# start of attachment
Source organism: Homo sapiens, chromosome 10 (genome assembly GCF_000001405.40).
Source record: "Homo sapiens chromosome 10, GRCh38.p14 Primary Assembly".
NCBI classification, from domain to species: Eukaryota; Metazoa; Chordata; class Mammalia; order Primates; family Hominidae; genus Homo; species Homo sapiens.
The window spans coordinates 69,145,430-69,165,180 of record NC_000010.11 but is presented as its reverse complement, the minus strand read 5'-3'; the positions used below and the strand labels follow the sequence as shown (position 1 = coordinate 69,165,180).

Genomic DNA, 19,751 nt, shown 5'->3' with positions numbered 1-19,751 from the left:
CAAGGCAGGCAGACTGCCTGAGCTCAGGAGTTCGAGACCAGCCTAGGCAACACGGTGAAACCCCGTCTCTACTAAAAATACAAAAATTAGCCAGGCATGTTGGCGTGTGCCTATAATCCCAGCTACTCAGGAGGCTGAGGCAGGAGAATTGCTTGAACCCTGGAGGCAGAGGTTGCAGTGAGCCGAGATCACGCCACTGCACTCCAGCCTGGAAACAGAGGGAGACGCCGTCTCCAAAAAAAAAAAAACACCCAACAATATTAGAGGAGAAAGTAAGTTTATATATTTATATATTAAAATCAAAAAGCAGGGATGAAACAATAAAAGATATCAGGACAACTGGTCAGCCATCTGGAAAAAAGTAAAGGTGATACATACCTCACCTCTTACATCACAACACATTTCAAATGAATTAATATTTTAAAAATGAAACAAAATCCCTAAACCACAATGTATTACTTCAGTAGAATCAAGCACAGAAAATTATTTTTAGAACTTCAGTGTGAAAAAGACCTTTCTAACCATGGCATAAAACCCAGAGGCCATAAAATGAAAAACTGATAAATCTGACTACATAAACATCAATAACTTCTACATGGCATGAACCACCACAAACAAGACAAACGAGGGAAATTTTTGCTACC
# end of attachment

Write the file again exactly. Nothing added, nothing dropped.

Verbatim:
Source organism: Homo sapiens, chromosome 10 (genome assembly GCF_000001405.40).
Source record: "Homo sapiens chromosome 10, GRCh38.p14 Primary Assembly".
NCBI classification, from domain to species: Eukaryota; Metazoa; Chordata; class Mammalia; order Primates; family Hominidae; genus Homo; species Homo sapiens.
The window spans coordinates 69,145,430-69,165,180 of record NC_000010.11 but is presented as its reverse complement, the minus strand read 5'-3'; the positions used below and the strand labels follow the sequence as shown (position 1 = coordinate 69,165,180).

Genomic DNA, 19,751 nt, shown 5'->3' with positions numbered 1-19,751 from the left:
CAAGGCAGGCAGACTGCCTGAGCTCAGGAGTTCGAGACCAGCCTAGGCAACACGGTGAAACCCCGTCTCTACTAAAAATACAAAAATTAGCCAGGCATGTTGGCGTGTGCCTATAATCCCAGCTACTCAGGAGGCTGAGGCAGGAGAATTGCTTGAACCCTGGAGGCAGAGGTTGCAGTGAGCCGAGATCACGCCACTGCACTCCAGCCTGGAAACAGAGGGAGACGCCGTCTCCAAAAAAAAAAAAACACCCAACAATATTAGAGGAGAAAGTAAGTTTATATATTTATATATTAAAATCAAAAAGCAGGGATGAAACAATAAAAGATATCAGGACAACTGGTCAGCCATCTGGAAAAAAGTAAAGGTGATACATACCTCACCTCTTACATCACAACACATTTCAAATGAATTAATATTTTAAAAATGAAACAAAATCCCTAAACCACAATGTATTACTTCAGTAGAATCAAGCACAGAAAATTATTTTTAGAACTTCAGTGTGAAAAAGACCTTTCTAACCATGGCATAAAACCCAGAGGCCATAAAATGAAAAACTGATAAATCTGACTACATAAACATCAATAACTTCTACATGGCATGAACCACCACAAACAAGACAAACGAGGGAAATTTTTGCTACC